When your kid has a tantrum at a restaurant for the first time, giving him your phone may seem like a no-brainer and a minor choice. “What pattern do I want to build here?” you could wonder. “We use our phones to ease negative emotions and boredom,” or “We never use phones at the dinner table”?
It’s easy to feel like stepping in and taking over when your kids are “helping” with housework or “helping” you cook, and completing the jobs slowly and incorrectly, and even creating more work for you than if you simply performed the job yourself. But take a moment to consider not only the outcome you want right now, but the result you want in a year, five years, or 10 years. Is it more necessary to do the work quickly or to teach your child responsibility and competence?
My aforementioned friend and her husband made the decision early on that rather than allowing their four children to watch television on Saturday mornings, they would have to read instead. They explain that although the restriction was difficult to enforce when the kids were younger, today when Mom and Dad wake up, they are happy to discover all of their children sitting and reading on the sofa (and they allow themselves to sleep in longer knowing their kids aren’t zombied in front of a screen!).
Asking oneself what pattern you’re building with a given decision may be important for individual decisions, but it’s more potent for family decisions, since you’re creating a little but genuine culture inside the confines of your house. A culture having its own set of rules and customs. A culture that will affect parental happiness and your children’s life considerably more than the things you attempt to more aggressively educate or “lecture” about as an unseen but powerful force. It alters the calculation you use when determining whether or not a choice is worthwhile. When viewed as a stepping stone for things to come, a piece of the scaffolding of your family’s culture, a building block for a pattern-in-progress, what may seem like a small, insignificant choice when viewed as an isolated decision, may seem more important and worthwhile — and more motivating to follow through on — when viewed as a stepping stone for things to come, a piece of the scaffolding of your family’s culture, a building block for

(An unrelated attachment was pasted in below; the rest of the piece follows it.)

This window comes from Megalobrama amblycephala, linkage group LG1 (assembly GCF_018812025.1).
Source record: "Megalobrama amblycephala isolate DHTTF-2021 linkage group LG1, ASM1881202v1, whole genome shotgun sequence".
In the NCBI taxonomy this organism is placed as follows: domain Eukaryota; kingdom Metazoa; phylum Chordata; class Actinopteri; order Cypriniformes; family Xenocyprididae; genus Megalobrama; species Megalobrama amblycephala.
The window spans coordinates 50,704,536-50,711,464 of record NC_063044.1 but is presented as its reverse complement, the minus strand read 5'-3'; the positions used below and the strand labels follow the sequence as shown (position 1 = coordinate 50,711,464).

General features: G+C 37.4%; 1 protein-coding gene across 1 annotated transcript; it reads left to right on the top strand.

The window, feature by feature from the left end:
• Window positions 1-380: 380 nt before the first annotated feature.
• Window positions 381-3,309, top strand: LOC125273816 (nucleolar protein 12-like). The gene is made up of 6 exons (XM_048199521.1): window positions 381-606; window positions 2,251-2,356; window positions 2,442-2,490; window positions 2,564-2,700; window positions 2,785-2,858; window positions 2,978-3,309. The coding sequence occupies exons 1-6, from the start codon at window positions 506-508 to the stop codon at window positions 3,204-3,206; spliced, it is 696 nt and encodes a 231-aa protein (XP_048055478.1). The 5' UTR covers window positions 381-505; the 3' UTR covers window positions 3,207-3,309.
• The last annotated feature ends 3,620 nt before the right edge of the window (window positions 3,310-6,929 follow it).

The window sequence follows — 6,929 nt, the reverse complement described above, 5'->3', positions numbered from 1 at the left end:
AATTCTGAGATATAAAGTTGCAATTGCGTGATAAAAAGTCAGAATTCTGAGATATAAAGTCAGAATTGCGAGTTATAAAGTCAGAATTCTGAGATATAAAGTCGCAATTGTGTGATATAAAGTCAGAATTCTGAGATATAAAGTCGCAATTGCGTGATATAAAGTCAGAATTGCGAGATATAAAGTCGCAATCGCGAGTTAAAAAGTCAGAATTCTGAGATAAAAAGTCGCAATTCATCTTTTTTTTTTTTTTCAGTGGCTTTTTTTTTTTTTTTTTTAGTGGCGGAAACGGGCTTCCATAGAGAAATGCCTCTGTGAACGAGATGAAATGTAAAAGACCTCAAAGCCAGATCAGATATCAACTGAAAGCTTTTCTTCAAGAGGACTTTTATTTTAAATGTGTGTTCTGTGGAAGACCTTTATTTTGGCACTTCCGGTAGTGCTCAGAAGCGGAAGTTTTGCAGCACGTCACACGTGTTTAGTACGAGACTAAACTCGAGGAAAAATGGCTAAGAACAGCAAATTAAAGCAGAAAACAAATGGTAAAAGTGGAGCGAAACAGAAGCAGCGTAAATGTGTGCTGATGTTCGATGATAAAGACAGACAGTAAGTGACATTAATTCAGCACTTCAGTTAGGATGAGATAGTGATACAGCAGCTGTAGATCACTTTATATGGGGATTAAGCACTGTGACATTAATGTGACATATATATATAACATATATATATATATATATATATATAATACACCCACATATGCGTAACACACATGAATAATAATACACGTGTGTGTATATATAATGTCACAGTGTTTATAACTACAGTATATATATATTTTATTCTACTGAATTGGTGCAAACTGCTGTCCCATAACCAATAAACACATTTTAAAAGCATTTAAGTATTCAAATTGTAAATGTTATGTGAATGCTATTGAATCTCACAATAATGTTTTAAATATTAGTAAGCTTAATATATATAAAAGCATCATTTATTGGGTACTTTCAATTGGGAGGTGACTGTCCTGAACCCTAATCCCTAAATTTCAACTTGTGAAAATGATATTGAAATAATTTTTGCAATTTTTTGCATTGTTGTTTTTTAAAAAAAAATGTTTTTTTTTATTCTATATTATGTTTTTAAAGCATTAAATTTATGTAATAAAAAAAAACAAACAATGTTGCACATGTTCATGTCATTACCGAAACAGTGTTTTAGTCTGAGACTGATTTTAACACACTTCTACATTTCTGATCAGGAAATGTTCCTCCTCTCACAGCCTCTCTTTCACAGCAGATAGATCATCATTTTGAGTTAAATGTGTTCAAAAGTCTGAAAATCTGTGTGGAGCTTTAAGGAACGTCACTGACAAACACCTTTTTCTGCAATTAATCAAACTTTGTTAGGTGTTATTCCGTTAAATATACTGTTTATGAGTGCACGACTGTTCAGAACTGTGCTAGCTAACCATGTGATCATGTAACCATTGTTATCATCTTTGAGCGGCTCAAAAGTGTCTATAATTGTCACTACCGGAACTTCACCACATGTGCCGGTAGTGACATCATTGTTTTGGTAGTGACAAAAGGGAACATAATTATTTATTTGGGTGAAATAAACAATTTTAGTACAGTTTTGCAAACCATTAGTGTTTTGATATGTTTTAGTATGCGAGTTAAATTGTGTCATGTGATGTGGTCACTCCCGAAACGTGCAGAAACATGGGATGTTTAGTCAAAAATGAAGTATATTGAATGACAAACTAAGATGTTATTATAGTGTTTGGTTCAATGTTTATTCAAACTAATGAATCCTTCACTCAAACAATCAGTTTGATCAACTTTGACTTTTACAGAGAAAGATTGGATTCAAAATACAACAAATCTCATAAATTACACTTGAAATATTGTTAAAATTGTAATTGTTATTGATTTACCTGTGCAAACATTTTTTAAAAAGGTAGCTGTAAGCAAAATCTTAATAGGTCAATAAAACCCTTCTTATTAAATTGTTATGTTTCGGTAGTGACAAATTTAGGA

The “breaking family patterns” is a pattern that many people are setting in their family. It can be seen as a positive thing, but it also has its downsides.
Frequently Asked Questions
What are the patterns of family?
A: The patterns of family vary from person to person, but most families have parents and children. These parents might be the biological ones or the adoptive ones that a child has chosen for themselves. Additionally, there is usually one spouse within each marriage who plays an important role in both their personal life as well as what they do collectively with their close friends.
What is the 6 dimensions of family patterns?
A: The six dimensions of family patterns are 1) kinship, 2) similarity, 3) function, 4) roles and 5) continuity.
What are negative family patterns?
A: Negative family patterns are things like abusive families, dysfunctional families, or alcoholic families.